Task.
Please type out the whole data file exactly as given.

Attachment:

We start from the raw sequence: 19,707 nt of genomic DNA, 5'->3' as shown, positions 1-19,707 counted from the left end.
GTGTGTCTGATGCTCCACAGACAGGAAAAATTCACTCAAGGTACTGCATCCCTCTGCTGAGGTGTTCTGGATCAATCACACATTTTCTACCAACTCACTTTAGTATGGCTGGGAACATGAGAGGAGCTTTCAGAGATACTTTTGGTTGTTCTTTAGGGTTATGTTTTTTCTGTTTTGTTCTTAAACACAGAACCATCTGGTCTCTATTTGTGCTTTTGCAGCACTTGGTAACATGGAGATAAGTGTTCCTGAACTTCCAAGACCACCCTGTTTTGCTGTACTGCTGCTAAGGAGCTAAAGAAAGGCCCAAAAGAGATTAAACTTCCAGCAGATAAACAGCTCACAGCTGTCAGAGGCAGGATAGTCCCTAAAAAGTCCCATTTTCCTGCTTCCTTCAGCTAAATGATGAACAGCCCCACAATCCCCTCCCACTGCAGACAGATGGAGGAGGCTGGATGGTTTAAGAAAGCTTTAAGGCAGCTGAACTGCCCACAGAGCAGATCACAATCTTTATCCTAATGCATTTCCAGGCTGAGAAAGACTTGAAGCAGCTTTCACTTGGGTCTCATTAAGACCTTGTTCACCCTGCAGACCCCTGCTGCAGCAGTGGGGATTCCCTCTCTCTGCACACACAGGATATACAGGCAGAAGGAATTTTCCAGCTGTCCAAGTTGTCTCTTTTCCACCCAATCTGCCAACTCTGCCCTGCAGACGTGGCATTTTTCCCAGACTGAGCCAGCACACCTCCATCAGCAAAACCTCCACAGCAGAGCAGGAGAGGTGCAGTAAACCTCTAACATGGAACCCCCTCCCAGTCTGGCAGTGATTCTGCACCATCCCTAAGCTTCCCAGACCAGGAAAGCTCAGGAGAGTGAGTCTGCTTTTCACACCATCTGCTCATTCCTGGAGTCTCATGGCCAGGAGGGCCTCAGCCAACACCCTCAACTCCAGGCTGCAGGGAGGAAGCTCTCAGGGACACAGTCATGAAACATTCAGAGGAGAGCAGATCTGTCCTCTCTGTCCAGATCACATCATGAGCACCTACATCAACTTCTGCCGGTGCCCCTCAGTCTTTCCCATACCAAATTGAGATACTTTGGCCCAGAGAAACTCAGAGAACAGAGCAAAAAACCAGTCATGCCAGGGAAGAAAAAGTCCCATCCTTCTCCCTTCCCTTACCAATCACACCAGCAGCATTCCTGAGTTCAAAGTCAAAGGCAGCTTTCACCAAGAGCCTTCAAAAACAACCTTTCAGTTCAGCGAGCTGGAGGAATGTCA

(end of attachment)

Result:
We start from the raw sequence: 19,707 nt of genomic DNA, 5'->3' as shown, positions 1-19,707 counted from the left end.
GTGTGTCTGATGCTCCACAGACAGGAAAAATTCACTCAAGGTACTGCATCCCTCTGCTGAGGTGTTCTGGATCAATCACACATTTTCTACCAACTCACTTTAGTATGGCTGGGAACATGAGAGGAGCTTTCAGAGATACTTTTGGTTGTTCTTTAGGGTTATGTTTTTTCTGTTTTGTTCTTAAACACAGAACCATCTGGTCTCTATTTGTGCTTTTGCAGCACTTGGTAACATGGAGATAAGTGTTCCTGAACTTCCAAGACCACCCTGTTTTGCTGTACTGCTGCTAAGGAGCTAAAGAAAGGCCCAAAAGAGATTAAACTTCCAGCAGATAAACAGCTCACAGCTGTCAGAGGCAGGATAGTCCCTAAAAAGTCCCATTTTCCTGCTTCCTTCAGCTAAATGATGAACAGCCCCACAATCCCCTCCCACTGCAGACAGATGGAGGAGGCTGGATGGTTTAAGAAAGCTTTAAGGCAGCTGAACTGCCCACAGAGCAGATCACAATCTTTATCCTAATGCATTTCCAGGCTGAGAAAGACTTGAAGCAGCTTTCACTTGGGTCTCATTAAGACCTTGTTCACCCTGCAGACCCCTGCTGCAGCAGTGGGGATTCCCTCTCTCTGCACACACAGGATATACAGGCAGAAGGAATTTTCCAGCTGTCCAAGTTGTCTCTTTTCCACCCAATCTGCCAACTCTGCCCTGCAGACGTGGCATTTTTCCCAGACTGAGCCAGCACACCTCCATCAGCAAAACCTCCACAGCAGAGCAGGAGAGGTGCAGTAAACCTCTAACATGGAACCCCCTCCCAGTCTGGCAGTGATTCTGCACCATCCCTAAGCTTCCCAGACCAGGAAAGCTCAGGAGAGTGAGTCTGCTTTTCACACCATCTGCTCATTCCTGGAGTCTCATGGCCAGGAGGGCCTCAGCCAACACCCTCAACTCCAGGCTGCAGGGAGGAAGCTCTCAGGGACACAGTCATGAAACATTCAGAGGAGAGCAGATCTGTCCTCTCTGTCCAGATCACATCATGAGCACCTACATCAACTTCTGCCGGTGCCCCTCAGTCTTTCCCATACCAAATTGAGATACTTTGGCCCAGAGAAACTCAGAGAACAGAGCAAAAAACCAGTCATGCCAGGGAAGAAAAAGTCCCATCCTTCTCCCTTCCCTTACCAATCACACCAGCAGCATTCCTGAGTTCAAAGTCAAAGGCAGCTTTCACCAAGAGCCTTCAAAAACAACCTTTCAGTTCAGCGAGCTGGAGGAATGTCA